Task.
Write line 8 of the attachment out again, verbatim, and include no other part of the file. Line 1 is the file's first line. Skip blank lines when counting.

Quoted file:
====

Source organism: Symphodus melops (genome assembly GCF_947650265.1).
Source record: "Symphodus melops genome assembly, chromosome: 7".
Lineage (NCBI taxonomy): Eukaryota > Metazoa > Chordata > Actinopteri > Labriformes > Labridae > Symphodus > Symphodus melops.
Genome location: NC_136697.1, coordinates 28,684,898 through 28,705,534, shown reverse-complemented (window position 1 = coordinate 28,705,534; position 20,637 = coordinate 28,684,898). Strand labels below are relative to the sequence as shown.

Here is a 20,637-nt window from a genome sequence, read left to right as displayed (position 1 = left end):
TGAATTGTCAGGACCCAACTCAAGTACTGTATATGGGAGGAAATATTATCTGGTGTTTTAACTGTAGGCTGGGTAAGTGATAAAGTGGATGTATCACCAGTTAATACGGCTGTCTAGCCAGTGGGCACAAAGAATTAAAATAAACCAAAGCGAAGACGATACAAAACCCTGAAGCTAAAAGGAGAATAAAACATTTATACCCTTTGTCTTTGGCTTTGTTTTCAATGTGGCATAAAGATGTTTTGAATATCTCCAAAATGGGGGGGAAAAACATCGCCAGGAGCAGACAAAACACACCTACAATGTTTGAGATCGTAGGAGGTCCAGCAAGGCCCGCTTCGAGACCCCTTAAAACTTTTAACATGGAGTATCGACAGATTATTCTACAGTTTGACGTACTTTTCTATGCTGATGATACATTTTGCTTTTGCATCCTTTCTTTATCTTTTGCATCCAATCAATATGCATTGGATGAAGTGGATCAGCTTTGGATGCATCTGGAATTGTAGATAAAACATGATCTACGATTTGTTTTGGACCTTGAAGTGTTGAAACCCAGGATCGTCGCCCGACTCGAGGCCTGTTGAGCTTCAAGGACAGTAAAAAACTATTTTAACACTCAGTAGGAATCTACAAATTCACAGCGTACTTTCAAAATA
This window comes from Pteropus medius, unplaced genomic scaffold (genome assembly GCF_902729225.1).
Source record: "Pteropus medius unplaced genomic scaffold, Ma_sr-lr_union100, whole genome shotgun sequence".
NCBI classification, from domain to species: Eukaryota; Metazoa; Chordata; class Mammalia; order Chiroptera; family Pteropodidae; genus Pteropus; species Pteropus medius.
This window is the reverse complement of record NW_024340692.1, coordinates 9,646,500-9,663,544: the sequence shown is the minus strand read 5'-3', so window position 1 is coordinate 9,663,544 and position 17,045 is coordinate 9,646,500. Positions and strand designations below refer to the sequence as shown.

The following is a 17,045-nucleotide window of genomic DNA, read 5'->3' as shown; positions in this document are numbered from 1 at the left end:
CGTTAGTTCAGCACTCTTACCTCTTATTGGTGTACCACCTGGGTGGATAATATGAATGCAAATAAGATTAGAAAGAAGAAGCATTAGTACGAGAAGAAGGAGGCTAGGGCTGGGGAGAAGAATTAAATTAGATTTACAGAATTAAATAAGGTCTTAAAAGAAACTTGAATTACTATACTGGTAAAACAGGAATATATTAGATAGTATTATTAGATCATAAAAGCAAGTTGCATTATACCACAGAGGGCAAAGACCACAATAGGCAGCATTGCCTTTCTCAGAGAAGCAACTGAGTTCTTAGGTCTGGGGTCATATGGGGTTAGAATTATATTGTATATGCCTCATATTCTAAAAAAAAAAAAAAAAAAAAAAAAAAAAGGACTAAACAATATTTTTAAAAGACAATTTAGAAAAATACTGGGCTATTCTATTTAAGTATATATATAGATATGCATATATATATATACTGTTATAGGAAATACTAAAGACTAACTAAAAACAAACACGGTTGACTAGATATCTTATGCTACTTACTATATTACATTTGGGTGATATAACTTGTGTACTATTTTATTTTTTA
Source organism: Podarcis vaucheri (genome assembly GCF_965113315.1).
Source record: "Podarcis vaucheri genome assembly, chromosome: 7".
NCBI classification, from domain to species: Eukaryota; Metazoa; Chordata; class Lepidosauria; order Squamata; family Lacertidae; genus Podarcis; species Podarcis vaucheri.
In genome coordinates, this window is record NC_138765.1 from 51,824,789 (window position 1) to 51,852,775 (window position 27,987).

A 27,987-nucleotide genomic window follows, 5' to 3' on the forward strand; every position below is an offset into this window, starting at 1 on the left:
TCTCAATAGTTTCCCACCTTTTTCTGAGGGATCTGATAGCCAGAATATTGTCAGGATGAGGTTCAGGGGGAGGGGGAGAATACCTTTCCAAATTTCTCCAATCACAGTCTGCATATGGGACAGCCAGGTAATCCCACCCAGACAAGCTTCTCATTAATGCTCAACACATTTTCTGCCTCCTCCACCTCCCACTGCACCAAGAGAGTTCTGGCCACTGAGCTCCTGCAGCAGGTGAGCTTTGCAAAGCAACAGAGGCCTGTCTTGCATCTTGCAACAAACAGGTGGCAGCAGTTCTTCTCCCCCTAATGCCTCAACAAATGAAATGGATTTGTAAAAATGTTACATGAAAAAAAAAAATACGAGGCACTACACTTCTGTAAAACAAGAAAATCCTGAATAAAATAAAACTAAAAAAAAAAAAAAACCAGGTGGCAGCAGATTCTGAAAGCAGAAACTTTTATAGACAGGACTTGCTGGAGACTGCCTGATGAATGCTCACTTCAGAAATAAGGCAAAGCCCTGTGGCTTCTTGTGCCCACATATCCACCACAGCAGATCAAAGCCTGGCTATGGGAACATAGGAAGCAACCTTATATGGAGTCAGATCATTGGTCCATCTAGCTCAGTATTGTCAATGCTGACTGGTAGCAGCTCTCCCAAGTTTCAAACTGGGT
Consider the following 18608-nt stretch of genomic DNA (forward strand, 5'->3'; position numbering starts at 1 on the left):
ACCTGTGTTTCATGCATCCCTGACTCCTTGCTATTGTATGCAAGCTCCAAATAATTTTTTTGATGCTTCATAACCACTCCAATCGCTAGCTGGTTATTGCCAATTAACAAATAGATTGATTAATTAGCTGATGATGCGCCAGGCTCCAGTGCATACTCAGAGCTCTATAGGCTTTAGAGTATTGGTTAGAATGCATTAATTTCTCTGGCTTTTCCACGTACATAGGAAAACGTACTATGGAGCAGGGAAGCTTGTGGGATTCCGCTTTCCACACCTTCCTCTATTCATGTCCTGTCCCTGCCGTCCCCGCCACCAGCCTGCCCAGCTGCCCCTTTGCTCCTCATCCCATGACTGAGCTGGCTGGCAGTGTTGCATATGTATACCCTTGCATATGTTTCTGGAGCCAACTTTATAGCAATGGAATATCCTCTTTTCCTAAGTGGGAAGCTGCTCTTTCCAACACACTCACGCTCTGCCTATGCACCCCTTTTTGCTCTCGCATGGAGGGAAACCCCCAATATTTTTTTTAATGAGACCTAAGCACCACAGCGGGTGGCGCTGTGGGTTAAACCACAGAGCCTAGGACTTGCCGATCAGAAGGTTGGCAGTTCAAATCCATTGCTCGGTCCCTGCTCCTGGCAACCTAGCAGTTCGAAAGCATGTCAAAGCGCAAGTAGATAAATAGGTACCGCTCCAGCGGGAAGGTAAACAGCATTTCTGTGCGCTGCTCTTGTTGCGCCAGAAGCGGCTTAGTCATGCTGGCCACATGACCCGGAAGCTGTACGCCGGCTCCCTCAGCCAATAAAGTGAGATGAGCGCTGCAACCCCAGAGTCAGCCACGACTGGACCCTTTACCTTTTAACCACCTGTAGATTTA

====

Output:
Source record: "Pteropus medius unplaced genomic scaffold, Ma_sr-lr_union100, whole genome shotgun sequence".